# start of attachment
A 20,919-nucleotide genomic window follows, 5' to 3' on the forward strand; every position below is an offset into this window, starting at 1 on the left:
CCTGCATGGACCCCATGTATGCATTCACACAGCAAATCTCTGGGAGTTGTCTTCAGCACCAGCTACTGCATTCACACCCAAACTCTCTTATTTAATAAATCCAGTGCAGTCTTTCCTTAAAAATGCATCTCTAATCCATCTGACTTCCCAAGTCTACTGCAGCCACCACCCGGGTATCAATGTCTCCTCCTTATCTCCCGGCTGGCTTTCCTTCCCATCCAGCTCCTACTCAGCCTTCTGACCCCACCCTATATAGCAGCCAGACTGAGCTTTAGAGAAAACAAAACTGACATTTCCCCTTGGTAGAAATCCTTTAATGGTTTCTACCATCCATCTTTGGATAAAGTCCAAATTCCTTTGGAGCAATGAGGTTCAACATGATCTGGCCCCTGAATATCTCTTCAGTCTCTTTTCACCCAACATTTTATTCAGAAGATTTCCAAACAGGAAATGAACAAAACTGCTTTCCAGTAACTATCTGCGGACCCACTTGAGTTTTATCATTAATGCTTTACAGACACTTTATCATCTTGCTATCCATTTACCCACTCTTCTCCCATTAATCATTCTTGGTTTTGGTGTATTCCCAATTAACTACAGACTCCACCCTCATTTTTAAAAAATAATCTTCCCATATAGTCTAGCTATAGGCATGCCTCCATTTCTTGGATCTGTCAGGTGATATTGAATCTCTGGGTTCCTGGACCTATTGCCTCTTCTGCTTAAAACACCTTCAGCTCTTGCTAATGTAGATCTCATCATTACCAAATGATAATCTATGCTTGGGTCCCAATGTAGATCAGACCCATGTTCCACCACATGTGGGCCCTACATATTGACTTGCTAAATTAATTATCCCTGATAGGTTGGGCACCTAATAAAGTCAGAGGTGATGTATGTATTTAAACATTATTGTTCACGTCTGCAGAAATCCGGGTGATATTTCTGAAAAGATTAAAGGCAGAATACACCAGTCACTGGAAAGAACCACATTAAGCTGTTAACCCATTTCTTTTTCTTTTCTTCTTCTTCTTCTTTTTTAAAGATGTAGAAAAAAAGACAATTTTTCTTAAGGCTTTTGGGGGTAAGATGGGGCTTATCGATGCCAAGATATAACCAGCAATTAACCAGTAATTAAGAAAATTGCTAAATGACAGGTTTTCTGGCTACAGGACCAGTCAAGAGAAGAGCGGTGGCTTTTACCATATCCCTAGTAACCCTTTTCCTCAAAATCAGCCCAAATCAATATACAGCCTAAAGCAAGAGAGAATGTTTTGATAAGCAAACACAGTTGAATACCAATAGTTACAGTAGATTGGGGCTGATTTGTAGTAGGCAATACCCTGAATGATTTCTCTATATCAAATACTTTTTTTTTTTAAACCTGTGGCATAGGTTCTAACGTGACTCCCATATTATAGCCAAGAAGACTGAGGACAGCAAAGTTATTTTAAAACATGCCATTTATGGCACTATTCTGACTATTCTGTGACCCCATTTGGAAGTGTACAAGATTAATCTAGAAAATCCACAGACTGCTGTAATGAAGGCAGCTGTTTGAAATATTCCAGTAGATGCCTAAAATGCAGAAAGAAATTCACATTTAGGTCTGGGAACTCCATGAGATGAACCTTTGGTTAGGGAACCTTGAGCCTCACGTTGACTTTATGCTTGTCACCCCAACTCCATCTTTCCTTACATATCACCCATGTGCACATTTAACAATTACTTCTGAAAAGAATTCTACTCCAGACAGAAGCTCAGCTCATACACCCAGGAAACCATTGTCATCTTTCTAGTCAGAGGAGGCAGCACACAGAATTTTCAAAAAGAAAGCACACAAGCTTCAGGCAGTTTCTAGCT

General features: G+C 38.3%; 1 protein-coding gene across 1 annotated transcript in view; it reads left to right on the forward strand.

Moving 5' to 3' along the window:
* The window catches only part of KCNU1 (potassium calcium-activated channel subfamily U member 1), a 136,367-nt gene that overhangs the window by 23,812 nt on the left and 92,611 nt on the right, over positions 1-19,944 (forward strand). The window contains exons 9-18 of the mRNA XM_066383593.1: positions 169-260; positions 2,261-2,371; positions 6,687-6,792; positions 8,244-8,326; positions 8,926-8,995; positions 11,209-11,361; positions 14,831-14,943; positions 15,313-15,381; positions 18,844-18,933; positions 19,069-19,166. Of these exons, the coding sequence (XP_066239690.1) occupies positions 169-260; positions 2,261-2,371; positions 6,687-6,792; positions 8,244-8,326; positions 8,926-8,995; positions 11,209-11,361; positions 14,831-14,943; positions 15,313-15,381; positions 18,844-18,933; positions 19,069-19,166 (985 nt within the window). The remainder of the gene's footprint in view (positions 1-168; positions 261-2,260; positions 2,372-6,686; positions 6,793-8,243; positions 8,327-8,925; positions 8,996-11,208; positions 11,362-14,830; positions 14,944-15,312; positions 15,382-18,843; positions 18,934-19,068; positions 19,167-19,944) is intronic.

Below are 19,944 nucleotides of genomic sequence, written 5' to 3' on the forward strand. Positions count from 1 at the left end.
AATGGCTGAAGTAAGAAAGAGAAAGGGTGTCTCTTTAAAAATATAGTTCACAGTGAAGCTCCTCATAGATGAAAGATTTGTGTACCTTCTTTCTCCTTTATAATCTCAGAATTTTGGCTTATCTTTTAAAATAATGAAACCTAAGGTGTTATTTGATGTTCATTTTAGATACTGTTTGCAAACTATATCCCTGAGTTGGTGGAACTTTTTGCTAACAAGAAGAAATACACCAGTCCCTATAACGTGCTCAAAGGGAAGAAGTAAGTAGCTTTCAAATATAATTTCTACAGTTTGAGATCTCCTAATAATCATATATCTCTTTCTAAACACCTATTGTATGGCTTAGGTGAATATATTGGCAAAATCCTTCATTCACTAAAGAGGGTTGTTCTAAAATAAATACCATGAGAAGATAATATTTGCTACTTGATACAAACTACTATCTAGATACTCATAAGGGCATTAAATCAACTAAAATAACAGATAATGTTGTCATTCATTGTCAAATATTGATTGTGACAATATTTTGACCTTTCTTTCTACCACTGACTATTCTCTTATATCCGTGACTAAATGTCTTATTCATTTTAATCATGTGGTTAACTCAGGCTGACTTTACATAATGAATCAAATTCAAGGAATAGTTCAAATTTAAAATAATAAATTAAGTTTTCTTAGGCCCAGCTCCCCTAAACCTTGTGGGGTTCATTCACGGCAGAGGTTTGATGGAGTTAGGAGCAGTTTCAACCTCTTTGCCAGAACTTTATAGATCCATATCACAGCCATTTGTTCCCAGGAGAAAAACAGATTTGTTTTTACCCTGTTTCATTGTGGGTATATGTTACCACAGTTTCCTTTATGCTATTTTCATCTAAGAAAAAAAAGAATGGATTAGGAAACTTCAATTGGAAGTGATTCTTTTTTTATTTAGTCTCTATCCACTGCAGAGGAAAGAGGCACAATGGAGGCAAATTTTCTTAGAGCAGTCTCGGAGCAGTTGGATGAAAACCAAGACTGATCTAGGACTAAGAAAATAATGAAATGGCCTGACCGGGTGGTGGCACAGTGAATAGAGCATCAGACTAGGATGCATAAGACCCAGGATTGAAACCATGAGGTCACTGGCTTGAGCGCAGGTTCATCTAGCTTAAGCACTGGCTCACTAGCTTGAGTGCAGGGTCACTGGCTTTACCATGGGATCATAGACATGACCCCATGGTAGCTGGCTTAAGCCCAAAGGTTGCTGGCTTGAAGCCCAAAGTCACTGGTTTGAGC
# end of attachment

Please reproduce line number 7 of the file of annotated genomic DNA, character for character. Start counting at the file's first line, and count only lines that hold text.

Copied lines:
AATGGCTGAAGTAAGAAAGAGAAAGGGTGTCTCTTTAAAAATATAGTTCACAGTGAAGCTCCTCATAGATGAAAGATTTGTGTACCTTCTTTCTCCTTTATAATCTCAGAATTTTGGCTTATCTTTTAAAATAATGAAACCTAAGGTGTTATTTGATGTTCATTTTAGATACTGTTTGCAAACTATATCCCTGAGTTGGTGGAACTTTTTGCTAACAAGAAGAAATACACCAGTCCCTATAACGTGCTCAAAGGGAAGAAGTAAGTAGCTTTCAAATATAATTTCTACAGTTTGAGATCTCCTAATAATCATATATCTCTTTCTAAACACCTATTGTATGGCTTAGGTGAATATATTGGCAAAATCCTTCATTCACTAAAGAGGGTTGTTCTAAAATAAATACCATGAGAAGATAATATTTGCTACTTGATACAAACTACTATCTAGATACTCATAAGGGCATTAAATCAACTAAAATAACAGATAATGTTGTCATTCATTGTCAAATATTGATTGTGACAATATTTTGACCTTTCTTTCTACCACTGACTATTCTCTTATATCCGTGACTAAATGTCTTATTCATTTTAATCATGTGGTTAACTCAGGCTGACTTTACATAATGAATCAAATTCAAGGAATAGTTCAAATTTAAAATAATAAATTAAGTTTTCTTAGGCCCAGCTCCCCTAAACCTTGTGGGGTTCATTCACGGCAGAGGTTTGATGGAGTTAGGAGCAGTTTCAACCTCTTTGCCAGAACTTTATAGATCCATATCACAGCCATTTGTTCCCAGGAGAAAAACAGATTTGTTTTTACCCTGTTTCATTGTGGGTATATGTTACCACAGTTTCCTTTATGCTATTTTCATCTAAGAAAAAAAAGAATGGATTAGGAAACTTCAATTGGAAGTGATTCTTTTTTTATTTAGTCTCTATCCACTGCAGAGGAAAGAGGCACAATGGAGGCAAATTTTCTTAGAGCAGTCTCGGAGCAGTTGGATGAAAACCAAGACTGATCTAGGACTAAGAAAATAATGAAATGGCCTGACCGGGTGGTGGCACAGTGAATAGAGCATCAGACTAGGATGCATAAGACCCAGGATTGAAACCATGAGGTCACTGGCTTGAGCGCAGGTTCATCTAGCTTAAGCACTGGCTCACTAGCTTGAGTGCAGGGTCACTGGCTTTACCATGGGATCATAGACATGACCCCATGGTAGCTGGCTTAAGCCCAAAGGTTGCTGGCTTGAAGCCCAAAGTCACTGGTTTGAGC